• Transfer of more than 10,000 but less than 1,000,000 individuals’ personal information within one year. If an organization anticipates that it will transfer personal information of more than 10,000 individuals but less than 1,000,000 within one year, it is not mandated to undergo a CAC security assessment and can choose to adopt either the SCC or certification as its transfer mechanism.
  • Exempted transfers. An organization does not need to adopt any transfer mechanism for the following transfers:
    • Transfers necessary for the conclusion or performance of contracts with data subjects. A transfer mechanism is not needed for a transfer if it is necessary for the conclusion or performance of a contract to which the data subject is a party. Examples of this exemption include necessary transfers for cross-border e-commerce, cross-border wire transfers, booking flight tickets and hotels, and visa applications.
    • Transfers necessary for HR management purposes. A transfer mechanism is not needed for transfers of employees’ personal information that are “necessary” for HR management purposes in accordance with the employer’s internal labor policies or collective contracts lawfully formulated or concluded under Chinese labor laws.  However, it is currently unclear if personal information of nonemployee contractors also will be exempted.
    • Vital interest in emergencies. No transfer mechanism is needed when the transfer is necessary for the protection of life, health and property safety of natural persons in emergencies.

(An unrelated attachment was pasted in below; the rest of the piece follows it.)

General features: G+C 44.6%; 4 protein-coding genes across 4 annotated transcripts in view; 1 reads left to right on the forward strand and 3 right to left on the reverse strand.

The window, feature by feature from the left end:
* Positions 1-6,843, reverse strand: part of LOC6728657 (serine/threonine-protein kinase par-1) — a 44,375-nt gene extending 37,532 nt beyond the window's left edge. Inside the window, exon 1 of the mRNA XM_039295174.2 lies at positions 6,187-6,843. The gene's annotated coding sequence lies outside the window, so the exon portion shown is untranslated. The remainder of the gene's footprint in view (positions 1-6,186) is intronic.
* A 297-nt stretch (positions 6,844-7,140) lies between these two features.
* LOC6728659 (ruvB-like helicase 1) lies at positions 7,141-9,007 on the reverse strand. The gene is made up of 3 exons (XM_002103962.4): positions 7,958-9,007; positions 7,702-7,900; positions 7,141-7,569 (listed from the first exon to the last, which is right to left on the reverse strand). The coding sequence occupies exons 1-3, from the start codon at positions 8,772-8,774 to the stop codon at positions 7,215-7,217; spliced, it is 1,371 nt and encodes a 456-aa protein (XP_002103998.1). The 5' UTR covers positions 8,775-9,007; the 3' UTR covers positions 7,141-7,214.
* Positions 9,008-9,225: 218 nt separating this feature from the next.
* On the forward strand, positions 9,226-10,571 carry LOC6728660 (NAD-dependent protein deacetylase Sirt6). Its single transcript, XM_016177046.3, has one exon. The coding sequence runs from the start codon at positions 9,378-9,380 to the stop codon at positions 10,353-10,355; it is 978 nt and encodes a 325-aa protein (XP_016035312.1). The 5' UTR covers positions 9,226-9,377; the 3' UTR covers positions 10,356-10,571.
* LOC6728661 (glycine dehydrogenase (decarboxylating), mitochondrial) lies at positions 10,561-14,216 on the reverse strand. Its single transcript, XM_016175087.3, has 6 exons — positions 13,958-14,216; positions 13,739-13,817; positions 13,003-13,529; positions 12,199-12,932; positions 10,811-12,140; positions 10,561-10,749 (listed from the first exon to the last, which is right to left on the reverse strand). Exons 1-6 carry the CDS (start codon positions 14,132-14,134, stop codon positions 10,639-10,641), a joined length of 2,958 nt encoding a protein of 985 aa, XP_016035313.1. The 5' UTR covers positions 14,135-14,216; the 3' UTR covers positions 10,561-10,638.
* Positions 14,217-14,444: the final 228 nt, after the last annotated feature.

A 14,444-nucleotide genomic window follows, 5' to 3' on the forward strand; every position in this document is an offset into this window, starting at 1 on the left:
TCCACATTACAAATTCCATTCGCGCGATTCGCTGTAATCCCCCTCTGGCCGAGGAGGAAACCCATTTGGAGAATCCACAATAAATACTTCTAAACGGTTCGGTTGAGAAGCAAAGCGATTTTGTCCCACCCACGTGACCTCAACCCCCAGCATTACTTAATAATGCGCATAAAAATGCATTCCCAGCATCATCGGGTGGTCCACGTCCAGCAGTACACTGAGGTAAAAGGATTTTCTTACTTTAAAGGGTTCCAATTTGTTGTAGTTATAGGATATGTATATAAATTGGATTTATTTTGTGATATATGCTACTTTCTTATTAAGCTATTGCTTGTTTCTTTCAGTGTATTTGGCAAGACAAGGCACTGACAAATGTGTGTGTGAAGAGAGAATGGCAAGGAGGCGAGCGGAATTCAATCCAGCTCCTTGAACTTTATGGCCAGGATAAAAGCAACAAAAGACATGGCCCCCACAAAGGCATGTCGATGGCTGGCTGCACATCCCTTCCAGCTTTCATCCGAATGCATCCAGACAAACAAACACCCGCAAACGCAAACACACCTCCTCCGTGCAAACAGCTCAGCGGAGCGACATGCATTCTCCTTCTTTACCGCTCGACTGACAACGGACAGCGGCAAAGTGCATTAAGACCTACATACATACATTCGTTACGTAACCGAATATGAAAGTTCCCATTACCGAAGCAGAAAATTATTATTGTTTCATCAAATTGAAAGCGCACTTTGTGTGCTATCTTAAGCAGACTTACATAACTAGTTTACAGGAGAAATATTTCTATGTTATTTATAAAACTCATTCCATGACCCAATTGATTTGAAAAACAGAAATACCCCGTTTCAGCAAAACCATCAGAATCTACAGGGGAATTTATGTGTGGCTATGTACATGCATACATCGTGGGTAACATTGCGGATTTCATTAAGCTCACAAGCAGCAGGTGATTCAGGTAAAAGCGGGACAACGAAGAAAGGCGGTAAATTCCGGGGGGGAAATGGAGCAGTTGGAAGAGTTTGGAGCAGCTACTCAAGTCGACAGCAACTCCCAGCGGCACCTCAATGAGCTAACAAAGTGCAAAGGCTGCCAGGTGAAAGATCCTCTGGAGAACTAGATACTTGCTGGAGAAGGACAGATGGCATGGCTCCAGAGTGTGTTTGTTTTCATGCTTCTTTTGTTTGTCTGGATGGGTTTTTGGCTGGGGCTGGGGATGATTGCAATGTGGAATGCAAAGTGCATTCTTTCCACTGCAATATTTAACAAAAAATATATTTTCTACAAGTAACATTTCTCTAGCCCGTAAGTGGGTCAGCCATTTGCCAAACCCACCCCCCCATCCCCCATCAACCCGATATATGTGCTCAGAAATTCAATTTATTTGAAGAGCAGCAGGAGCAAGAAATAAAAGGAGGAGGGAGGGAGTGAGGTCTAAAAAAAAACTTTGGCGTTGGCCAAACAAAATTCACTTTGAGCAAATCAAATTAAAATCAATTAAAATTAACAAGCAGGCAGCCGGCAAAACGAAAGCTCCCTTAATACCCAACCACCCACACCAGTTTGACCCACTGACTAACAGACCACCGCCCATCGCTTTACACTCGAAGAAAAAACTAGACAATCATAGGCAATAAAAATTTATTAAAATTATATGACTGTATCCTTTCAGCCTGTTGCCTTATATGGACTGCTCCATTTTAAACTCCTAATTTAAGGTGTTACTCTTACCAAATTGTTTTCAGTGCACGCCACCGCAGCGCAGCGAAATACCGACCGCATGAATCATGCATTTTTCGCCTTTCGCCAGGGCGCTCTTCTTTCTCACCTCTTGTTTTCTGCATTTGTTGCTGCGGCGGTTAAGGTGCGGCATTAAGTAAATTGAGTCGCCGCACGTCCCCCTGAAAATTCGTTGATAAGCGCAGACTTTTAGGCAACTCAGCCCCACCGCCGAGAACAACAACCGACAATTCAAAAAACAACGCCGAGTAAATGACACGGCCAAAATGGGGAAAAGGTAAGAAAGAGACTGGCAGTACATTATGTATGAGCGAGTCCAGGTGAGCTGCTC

• Free Trade Zone “negative lists.” In addition to the exemptions and clarifications discussed above, the draft provisions also grant China’s Free Trade Zones (FTZs) the power to publish their own “negative lists” within respective FTZs. For data that falls beyond the scope of such a negative list, its transfer will not be subject to the requirement for adopting a transfer mechanism. China currently has more than 20 FTZs located in multiple provinces, which could potentially result in “competitions” among FTZs to attract businesses to be incorporated within their zones.

What’s next?

It is currently unclear when the CAC may issue the final version of these provisions, but it is possible that they could be finalized before November 30, 2023, which is the deadline for the grace period of the SCC filing requirements. Companies conducting cross-border data transfer activities should evaluate whether any of the exemptions may be applicable and closely monitor the development of the draft provisions.

Cooley LLP is not licensed to practice the law of the People’s Republic of China (PRC) and nothing herein constitutes an opinion or legal advice by Cooley with respect to PRC laws or otherwise. This blog may not be relied upon, construed as or used as an opinion, interpretation of or legal advice in any respect relating to or arising out of PRC laws or otherwise. This blog, and our review of the information referenced in this blog, is based solely upon our general familiarity with matters of the type referenced in this blog and the consultation with PRC counsel with respect to certain matters of PRC law or practice, as referenced in the blog, provided that notwithstanding such consultation, no opinions or legal advice with respect to PRC law are made herein. Any analysis, conclusion, advice or opinion with regard to PRC laws, or otherwise with regard to any of the matters referenced in this blog, must be obtained from PRC local counsel.


Zhijing Yu

David Navetta

Patrick Van Eecke

Posted by Cooley